Ottawa

Respiratory therapists 'at the head of the bed' in virus fight

Respiratory therapists have a vital role to play in the fight against COVID-19. The Ottawa Hospital has bolstered their numbers, but will it be enough to withstand the coming wave of patients?

Ottawa Hospital bolsters numbers in preparation for coming wave of COVID-19 patients

Respiratory therapist Dave Swift was due to retire last week, but has returned to work. 'This is one reason I have chosen to go back ... for other families who are loved as much as I love mine.' (Submitted by Dave Swift)

Dave Swift calls himself The Ottawa Hospital's "oldest new hire."

The 60-year-old respiratory therapist, or RT, was set to retire March 31, but one day later he was back on the job.

"I thought I had paid my dues for 37 years, but I have extensive experience in emergency preparedness. I know the place like the back of my hand," he said. "And we can't really afford to have a lag in what we're doing."

What RTs, are doing, and will increasingly be doing, is caring for the sickest of COVID-19's victims, and that's putting them at a greater risk of infection.

"As a respiratory therapist, we're always at the head of the bed. We're at the trauma codes, the cardiac arrest, everything else. All our training has been dealing with all the nasty stuff that comes out of people's lungs," Swift said.

RT among confirmed cases

On March 22, the Eastern Ontario Health Unit announced a man in his 30s who works at The Ottawa Hospital had tested positive for the virus. CBC has learned he's a respiratory therapist who was working in the emergency room at the General campus when he began to feel ill.

Swift said since then, at least two other RTs have become sick with the respiratory illness, but it's not clear whether they picked it up on the job or in the community. The Ottawa Hospital has not confirmed any cases of COVID-19 among its employees. 

When it comes to front-line workers, respiratory therapists are as close to the front as you can get: Their job is to help hospitalized patients breathe. We meet one RT who was set to retire last week, but is right back in the hospital. 6:01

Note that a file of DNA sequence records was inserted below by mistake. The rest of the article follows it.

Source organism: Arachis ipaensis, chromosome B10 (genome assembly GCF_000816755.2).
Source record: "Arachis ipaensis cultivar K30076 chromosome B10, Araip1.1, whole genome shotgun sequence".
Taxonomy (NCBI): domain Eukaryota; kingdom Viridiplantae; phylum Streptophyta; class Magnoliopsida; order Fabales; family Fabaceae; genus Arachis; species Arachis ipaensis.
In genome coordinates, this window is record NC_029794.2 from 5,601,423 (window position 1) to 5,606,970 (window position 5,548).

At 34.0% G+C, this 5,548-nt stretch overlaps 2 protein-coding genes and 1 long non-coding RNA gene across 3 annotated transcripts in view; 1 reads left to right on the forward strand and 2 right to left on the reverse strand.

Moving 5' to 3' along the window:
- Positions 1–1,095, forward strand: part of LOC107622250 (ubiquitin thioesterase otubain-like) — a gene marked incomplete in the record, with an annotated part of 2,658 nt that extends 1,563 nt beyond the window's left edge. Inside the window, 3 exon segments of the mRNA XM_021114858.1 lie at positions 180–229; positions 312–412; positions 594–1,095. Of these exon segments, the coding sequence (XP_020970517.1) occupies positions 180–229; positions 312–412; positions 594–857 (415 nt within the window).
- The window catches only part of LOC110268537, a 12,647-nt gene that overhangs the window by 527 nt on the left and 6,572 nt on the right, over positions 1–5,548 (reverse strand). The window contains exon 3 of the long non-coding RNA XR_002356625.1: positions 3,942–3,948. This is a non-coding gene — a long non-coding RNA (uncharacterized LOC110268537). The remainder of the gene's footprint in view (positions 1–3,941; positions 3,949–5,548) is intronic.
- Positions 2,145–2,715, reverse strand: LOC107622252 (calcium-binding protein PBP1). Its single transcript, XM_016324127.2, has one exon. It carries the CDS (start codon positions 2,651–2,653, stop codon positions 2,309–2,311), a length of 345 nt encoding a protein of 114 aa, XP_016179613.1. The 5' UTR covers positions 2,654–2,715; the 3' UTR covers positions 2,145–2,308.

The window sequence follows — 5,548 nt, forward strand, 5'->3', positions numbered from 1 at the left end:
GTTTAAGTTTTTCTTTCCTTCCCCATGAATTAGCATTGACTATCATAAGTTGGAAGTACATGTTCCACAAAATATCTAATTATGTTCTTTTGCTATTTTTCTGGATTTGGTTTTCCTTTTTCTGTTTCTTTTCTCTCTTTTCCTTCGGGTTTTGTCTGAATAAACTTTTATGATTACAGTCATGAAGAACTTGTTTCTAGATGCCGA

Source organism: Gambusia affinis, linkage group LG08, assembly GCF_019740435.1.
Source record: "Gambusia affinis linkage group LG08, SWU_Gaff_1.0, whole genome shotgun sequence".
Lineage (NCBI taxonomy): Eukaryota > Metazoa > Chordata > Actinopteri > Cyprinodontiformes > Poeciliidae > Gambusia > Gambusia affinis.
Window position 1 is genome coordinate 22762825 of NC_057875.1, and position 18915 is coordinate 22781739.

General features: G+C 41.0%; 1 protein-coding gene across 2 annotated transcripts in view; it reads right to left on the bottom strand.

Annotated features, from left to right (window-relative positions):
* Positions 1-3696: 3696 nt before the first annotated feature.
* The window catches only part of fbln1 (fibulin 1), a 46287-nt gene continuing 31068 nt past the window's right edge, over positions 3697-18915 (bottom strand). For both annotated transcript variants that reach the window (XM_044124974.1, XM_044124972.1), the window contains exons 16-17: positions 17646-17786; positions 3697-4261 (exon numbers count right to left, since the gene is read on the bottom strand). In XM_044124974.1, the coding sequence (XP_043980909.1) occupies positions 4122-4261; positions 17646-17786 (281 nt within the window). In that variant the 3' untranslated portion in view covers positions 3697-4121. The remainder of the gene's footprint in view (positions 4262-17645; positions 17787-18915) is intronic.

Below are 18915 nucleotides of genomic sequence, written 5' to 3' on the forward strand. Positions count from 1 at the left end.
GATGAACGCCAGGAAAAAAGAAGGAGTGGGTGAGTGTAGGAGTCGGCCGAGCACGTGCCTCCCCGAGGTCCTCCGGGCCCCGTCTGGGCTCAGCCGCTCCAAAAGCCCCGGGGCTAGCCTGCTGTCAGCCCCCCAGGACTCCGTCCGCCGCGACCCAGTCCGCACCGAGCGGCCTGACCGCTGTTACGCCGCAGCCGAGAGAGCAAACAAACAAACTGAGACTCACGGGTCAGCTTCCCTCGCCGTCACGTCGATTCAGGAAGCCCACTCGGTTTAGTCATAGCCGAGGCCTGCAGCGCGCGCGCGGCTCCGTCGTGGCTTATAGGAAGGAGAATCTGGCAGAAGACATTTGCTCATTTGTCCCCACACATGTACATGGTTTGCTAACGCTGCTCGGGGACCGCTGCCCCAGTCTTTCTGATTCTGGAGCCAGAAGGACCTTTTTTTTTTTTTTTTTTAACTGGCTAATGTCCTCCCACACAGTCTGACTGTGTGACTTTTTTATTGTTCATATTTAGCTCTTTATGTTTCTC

While the hospital's RTs have experience dealing with SARS, H1N1 and even ebola, there are concerns about their ability to withstand the COVID-19 wave that's about to come crashing down.

New hires bolster numbers

The Ottawa Hospital hired 20 more RTs last week to bolster its numbers at the Civic and General campuses, bringing the total on staff to 170. At the same time, the colleges and regulators that train and certify RTs are rushing in a new crop of graduates.

CBC News spoke with two colleagues who worked with the RT at the General campus the night he fell ill. They said he started feeling sick halfway through his overnight shift on March 14 and went home. The nurses, doctors and residents who were on the same shift in the ER were informed of the RT's positive test for COVID-19 about a week later. 

So far, the two health-care workers told CBC, no one else on shift that night has shown any symptoms.

Since then, Swift, who works at the Civic campus, says two other RTs have tested positive, but likely got infected through community exposure.

On Saturday, Ottawa Public Health disclosed that a patient on the fifth floor of the Civic campus had also tested positive and was being isolated.

Risk of exposure

Swift said these cases drive home the need for absolute diligence when it comes to donning personal protective equipment (PPE).

"You never know when seeing patients — one gap in your procedure and you can be exposed," Swift said

The Ottawa Hospital does have stringent protocols in place. "Spotters" are now on hand to make sure PPE is donned and doffed properly, and any staff member who comes into close unprotected contact with someone who's tested positive for COVID-19 must self-isolate for 14 days.

Swift said staff have been told as many as one in three could be off sick at the height of the crisis, and the Ontario government has said the pandemic could last up to two years.

Personal toll

For Swift, as with all health-care workers, there is a personal toll, too.

He and his wife live with their two adult children on an acreage outside the city, so physical distancing from strangers isn't too difficult — it's the separation from the rest of his family, especially his parents, that's tough.

Swift's parents, who are in their 80s, have not left their apartment on Craig Henry Drive for several weeks. Swift and his two brothers take turns delivering them groceries, which they place in a basket so their parents can hoist the supplies up to their second-floor balcony without physical contact.

"Everybody is afraid for their families ... but as far as the RTs at the bedside, we are prepared," Swift said.

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